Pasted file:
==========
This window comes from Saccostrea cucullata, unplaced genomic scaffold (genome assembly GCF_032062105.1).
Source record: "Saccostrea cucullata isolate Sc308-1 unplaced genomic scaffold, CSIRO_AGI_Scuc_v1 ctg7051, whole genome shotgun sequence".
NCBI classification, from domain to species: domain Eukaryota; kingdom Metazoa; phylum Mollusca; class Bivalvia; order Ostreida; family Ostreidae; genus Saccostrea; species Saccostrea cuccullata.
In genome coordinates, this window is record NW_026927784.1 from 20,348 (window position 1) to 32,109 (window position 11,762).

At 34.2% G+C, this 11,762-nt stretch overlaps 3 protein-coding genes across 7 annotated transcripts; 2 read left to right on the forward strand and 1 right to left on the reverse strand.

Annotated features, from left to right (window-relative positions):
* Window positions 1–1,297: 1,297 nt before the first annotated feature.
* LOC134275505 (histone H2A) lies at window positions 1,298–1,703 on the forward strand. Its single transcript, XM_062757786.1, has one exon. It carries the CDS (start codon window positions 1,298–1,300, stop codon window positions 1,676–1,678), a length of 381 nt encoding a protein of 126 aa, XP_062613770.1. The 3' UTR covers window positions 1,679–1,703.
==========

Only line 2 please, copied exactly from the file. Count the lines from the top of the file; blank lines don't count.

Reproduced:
Source record: "Saccostrea cucullata isolate Sc308-1 unplaced genomic scaffold, CSIRO_AGI_Scuc_v1 ctg7051, whole genome shotgun sequence".